Can I say that if the French police of whatever sort find you using a met al detector on ANY battlefield (not just WW1) and removing any relic of any significance (I doubt that shrapnel balls would matter) then you coan with certainty look forward to fines running into the £10,000 or so mark (depending on the Euro rate) and even a prison term as well.

This applies especially at the bigger sites such as Verdun where they try to keep a very strict watch.

They are not too concerned if you are taking small things, but they will drop like a ton of bricks on the idiots who try to take complete shells home (and people die every year from doing just this), and even more heavily on the ghouls who collect human remains.

Where there are signs saying 'don't leave the path' or whatever, it is usually a pretty good warning that the battlefield is just that and that you are quite likely still to find the ground strewn with unexploded shells of every shape and size. The haute Chevauchée for example, has areas with more UXB lying around that the British army has available for battle.


Basically, don't do it and be prepared to be stopped by the police if they think you are acting suspiciously (walking around the battlefields in a thunderstorm could well be construed as this, as they will tend to think that you are collecting then on the grounds that the Police will be sheltering!

Of course, if the fines and threat of imprisonemtn (and the maxima are handed down several tiems every year) don't deter you, then carry on (for a time).

#23 Geoff Parker

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Posted 03 March 2004 - 09:11 AM

Slightly aside from the main issue here. Earlier in the year I overheard a
conversion between two dealers regarding the purchasing ordnance
at European militaria fairs, (particularly France). Apparently plain clothes
customers offices mingle with the buyers, any Brits buying these items are
followed outside and their cars licence plate is noted and phoned ahead to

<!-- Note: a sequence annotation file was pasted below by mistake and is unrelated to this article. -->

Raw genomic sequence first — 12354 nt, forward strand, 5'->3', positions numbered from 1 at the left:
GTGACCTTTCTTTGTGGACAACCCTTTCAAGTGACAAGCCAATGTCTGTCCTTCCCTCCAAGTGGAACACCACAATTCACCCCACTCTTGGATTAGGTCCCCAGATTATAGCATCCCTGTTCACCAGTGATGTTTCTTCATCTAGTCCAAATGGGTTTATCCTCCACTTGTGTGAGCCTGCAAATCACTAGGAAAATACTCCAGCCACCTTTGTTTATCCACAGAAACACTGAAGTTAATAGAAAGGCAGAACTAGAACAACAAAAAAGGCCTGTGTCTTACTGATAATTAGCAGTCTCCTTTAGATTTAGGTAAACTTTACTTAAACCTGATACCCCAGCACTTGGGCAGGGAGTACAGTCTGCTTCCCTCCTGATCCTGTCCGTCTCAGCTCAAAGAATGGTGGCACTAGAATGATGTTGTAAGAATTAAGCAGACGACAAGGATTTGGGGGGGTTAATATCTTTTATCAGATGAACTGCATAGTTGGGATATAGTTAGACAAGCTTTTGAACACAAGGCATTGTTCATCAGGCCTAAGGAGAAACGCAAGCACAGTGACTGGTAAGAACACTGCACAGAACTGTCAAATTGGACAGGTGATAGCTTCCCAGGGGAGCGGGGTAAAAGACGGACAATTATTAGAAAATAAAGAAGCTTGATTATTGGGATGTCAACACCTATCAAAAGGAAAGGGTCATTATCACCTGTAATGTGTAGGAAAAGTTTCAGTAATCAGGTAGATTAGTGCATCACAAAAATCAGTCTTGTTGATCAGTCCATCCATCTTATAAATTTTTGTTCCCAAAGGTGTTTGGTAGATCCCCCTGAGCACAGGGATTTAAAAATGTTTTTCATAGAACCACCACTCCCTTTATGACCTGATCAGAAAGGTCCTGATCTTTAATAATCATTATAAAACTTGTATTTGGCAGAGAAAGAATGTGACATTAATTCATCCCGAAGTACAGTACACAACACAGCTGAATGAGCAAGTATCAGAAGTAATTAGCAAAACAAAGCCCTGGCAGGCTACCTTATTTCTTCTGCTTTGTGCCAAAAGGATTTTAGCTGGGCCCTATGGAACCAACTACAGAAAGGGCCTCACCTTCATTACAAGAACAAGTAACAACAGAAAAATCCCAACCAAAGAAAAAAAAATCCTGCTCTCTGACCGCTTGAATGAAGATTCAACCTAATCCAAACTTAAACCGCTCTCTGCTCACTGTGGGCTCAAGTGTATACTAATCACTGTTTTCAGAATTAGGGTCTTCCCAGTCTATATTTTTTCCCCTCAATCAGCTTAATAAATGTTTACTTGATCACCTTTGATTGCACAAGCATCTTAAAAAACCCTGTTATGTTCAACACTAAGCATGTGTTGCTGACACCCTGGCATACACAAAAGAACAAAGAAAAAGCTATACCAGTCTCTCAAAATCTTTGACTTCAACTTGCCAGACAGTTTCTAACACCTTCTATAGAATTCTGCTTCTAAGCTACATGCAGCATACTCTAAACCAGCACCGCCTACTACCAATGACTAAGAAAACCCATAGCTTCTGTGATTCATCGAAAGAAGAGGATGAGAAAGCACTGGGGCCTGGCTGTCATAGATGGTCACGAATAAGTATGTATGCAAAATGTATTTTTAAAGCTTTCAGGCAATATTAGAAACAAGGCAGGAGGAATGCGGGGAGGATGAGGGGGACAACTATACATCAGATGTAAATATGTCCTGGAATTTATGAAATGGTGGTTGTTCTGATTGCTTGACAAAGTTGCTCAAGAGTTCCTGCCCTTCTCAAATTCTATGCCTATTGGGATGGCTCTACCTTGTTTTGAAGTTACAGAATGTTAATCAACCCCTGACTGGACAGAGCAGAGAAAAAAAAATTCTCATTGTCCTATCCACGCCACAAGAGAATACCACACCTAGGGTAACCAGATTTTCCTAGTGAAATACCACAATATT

customers officers at the docks. When the buyers duly arrive they are prompted
attested.

This is the apparent cause of the closure of Dover docks for 12 hours last
year when arms were found in a vehicle. Whether this is true or just a rumour
I'm not sure. But certainly the incident has never been mentioned again by
the media, which I'm sure it would have been had they been terrorists. Obviously
bringing European de-acts back into Britain is illegal because they do not meet the
UK proof house requirements, but apparently this also applies to shells/bombs etc.

So be warned.

Geoff

#24 KIRKY

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Posted 03 March 2004 - 09:27 AM

As a follow on to last message, there seems to be "tales" of collectors being stopped, arrested, followed etcetc as a result of collecting war debris.

Has anyone on this forum actually suffered from this treatment or are we developing an urban myth?

We were stopped last March at the Tunnel and subjected to a discussion about where we had been etc etc and a complete car search. We had lots of war debris in a box but they did not seem interested in this stuff. They asked us all about the Somme and where we visited and stayed.

We lond ago stopped bringing anything live or dodgy back to the UK- see my thread on Graze no 1 fuze to see why!!

Tony

#25 Max Poilu

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Posted 03 March 2004 - 10:42 AM

QUOTE
As a follow on to last message, there seems to be "tales" of collectors being stopped, arrested, followed etcetc as a result of collecting war debris.

Has anyone on this forum actually suffered from this treatment or are we developing an urban myth


I do not think it is an urban myth. There was a well documented story in last years Armourer of one particular chap who had the book thrown at him - stopped at French customs in Calais with the usuual inert ordanance etc. Locked up, arrested and interviewed by some very serious people in France...

I have heard first hand accounts from fellow collectors/dealers who have also lost literally thousands of pounds of 'goods'. The import laws certainly seem to be open to interpration by the customs authorities. Some people declare inert ordanance and are told "why did you bother to declare this?!" others are treated as a would be 'Bin Laden.

Things have changed a lot since 9/11, I would not bring anything remotely suspicious back now. Shrapnel balls and empty brass shell cases no problem but not fuses, empty shells, empty bullet cartridges etc - just not worth the potential hassle.

Geoff, I understand as you say, Euro de-act laws regarding firearms not being acceptable in the UK but I am not aware of a specific de-act process applying to shells etc? Surely as long as the shell can be seen to be 100% empty, the case also and the primer removed that would suffice?

The whole area is a real grey one - you probably know that Belgian guy who sells in the UK - especially at War and Peace and Military Odyssey - he brings some 400+ shells into the UK - last year he had complete boxes of Great War German Eggs and even a complete box of VB's! He's not the only one, some of the other big Euro dealers had stands looking like a scene from a WWII arms dump...

I don't know about the spies in French fairs, sounds a bit far fetched especially as they should not by law allow the stuff to be traded in the first place. But I do know one of the Belgian guy's fellow dealers was followed to Beltring and intervied by the police. Pesumably someone is out there watching...